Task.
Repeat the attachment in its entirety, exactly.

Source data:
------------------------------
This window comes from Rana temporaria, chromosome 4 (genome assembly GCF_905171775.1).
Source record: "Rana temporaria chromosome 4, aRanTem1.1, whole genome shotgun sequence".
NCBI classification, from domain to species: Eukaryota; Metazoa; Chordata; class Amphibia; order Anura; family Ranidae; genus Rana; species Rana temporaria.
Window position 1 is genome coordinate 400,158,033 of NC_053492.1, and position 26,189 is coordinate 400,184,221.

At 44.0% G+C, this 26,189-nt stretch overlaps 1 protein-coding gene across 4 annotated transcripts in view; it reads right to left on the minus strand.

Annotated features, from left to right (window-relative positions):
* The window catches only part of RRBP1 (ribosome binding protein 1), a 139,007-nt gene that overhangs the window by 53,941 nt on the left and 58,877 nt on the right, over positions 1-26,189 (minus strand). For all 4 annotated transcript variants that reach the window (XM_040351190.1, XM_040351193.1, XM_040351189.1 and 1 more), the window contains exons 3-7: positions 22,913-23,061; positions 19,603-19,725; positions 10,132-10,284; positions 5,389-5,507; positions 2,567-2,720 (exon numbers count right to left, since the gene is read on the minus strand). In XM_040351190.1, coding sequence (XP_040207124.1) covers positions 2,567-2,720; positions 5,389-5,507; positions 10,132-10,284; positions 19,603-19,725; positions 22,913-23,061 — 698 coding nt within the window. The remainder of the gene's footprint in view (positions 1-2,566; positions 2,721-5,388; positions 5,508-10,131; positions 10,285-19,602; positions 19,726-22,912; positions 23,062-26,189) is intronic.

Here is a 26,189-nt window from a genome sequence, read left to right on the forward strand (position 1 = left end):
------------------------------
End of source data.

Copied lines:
This window comes from Rana temporaria, chromosome 4 (genome assembly GCF_905171775.1).
Source record: "Rana temporaria chromosome 4, aRanTem1.1, whole genome shotgun sequence".
NCBI classification, from domain to species: Eukaryota; Metazoa; Chordata; class Amphibia; order Anura; family Ranidae; genus Rana; species Rana temporaria.
Window position 1 is genome coordinate 400,158,033 of NC_053492.1, and position 26,189 is coordinate 400,184,221.

At 44.0% G+C, this 26,189-nt stretch overlaps 1 protein-coding gene across 4 annotated transcripts in view; it reads right to left on the minus strand.

Annotated features, from left to right (window-relative positions):
* The window catches only part of RRBP1 (ribosome binding protein 1), a 139,007-nt gene that overhangs the window by 53,941 nt on the left and 58,877 nt on the right, over positions 1-26,189 (minus strand). For all 4 annotated transcript variants that reach the window (XM_040351190.1, XM_040351193.1, XM_040351189.1 and 1 more), the window contains exons 3-7: positions 22,913-23,061; positions 19,603-19,725; positions 10,132-10,284; positions 5,389-5,507; positions 2,567-2,720 (exon numbers count right to left, since the gene is read on the minus strand). In XM_040351190.1, coding sequence (XP_040207124.1) covers positions 2,567-2,720; positions 5,389-5,507; positions 10,132-10,284; positions 19,603-19,725; positions 22,913-23,061 — 698 coding nt within the window. The remainder of the gene's footprint in view (positions 1-2,566; positions 2,721-5,388; positions 5,508-10,131; positions 10,285-19,602; positions 19,726-22,912; positions 23,062-26,189) is intronic.

Here is a 26,189-nt window from a genome sequence, read left to right on the forward strand (position 1 = left end):